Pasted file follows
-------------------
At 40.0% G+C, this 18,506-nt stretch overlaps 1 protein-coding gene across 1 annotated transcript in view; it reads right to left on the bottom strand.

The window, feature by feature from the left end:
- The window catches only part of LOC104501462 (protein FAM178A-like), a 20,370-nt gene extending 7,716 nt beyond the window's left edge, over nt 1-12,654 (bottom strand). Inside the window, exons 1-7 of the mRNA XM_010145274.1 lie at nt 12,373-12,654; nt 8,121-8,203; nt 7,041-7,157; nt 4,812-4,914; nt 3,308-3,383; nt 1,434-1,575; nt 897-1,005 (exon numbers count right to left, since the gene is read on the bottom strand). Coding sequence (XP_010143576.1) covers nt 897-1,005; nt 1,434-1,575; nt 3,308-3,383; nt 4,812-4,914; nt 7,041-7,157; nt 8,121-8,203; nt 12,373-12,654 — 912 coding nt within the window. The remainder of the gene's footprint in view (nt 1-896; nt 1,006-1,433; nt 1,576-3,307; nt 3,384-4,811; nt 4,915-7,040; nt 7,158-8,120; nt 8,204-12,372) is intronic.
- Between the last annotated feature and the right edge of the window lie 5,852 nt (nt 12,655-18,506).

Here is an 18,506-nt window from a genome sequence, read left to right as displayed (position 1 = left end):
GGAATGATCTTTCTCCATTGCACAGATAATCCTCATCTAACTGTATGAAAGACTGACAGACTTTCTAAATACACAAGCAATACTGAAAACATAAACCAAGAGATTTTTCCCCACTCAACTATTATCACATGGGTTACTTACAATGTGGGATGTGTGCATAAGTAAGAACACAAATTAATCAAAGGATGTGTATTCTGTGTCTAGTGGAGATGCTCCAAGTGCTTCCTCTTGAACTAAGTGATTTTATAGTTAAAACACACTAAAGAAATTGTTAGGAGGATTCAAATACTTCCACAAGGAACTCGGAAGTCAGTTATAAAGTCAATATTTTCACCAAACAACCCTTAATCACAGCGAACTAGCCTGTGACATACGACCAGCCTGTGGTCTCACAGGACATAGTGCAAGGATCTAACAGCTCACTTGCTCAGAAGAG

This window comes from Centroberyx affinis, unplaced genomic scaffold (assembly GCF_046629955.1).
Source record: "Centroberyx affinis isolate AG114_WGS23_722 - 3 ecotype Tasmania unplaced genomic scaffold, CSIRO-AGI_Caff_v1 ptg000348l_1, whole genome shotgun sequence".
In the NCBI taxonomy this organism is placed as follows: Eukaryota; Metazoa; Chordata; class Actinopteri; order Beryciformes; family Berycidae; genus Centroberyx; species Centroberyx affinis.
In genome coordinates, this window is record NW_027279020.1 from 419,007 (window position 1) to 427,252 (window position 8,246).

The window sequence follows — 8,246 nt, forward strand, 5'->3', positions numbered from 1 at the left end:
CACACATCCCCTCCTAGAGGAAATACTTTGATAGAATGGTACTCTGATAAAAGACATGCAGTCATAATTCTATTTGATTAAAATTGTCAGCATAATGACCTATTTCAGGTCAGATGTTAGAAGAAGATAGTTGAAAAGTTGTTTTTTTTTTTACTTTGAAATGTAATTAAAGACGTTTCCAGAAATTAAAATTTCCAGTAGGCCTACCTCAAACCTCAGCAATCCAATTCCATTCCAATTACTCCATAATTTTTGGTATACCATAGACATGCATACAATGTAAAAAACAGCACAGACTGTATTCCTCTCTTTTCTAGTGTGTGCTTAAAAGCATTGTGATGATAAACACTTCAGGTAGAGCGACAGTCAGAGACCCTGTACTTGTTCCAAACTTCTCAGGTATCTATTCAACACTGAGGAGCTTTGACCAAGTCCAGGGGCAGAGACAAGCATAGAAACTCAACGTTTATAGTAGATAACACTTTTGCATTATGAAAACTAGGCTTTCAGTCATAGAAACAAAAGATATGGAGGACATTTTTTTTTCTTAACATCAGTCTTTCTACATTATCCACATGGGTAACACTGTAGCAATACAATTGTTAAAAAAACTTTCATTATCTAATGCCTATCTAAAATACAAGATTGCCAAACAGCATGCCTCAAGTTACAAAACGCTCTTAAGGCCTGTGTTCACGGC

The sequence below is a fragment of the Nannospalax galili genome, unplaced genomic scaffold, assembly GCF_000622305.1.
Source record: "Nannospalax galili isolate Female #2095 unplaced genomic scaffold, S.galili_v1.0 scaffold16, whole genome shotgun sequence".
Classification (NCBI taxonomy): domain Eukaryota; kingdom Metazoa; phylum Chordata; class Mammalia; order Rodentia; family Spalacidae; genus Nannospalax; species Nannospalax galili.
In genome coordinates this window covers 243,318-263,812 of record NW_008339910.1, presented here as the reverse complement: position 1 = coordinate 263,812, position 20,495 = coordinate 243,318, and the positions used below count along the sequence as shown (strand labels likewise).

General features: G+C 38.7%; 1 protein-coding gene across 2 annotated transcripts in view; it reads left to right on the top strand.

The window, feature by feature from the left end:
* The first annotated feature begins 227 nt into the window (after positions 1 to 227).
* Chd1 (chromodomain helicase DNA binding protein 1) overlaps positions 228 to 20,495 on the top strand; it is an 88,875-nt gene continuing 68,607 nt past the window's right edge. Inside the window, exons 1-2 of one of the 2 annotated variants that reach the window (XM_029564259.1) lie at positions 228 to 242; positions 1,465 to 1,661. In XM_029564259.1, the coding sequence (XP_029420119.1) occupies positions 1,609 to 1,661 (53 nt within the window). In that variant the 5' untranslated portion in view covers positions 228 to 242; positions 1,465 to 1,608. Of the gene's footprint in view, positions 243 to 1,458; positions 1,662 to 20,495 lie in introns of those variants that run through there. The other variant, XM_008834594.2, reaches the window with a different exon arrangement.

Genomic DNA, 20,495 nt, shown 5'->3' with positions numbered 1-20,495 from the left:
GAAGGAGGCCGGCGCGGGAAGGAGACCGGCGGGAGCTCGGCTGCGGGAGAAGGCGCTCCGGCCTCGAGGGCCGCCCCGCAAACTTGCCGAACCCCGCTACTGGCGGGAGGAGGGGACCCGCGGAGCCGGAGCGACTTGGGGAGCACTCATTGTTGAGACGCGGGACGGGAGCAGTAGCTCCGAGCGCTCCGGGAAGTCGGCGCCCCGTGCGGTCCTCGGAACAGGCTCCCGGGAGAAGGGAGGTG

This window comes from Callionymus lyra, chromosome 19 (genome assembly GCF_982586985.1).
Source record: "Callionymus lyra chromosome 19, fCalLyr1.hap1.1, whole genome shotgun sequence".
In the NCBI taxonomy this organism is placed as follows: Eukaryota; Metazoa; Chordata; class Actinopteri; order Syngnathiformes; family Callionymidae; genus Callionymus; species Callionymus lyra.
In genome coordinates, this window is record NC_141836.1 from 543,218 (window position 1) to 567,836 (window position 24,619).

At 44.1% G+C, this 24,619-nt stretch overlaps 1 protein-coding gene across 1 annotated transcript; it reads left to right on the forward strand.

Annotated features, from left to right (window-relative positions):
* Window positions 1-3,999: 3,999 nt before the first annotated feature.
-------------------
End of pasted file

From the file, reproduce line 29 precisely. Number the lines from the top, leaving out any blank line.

* Window positions 1-3,999: 3,999 nt before the first annotated feature.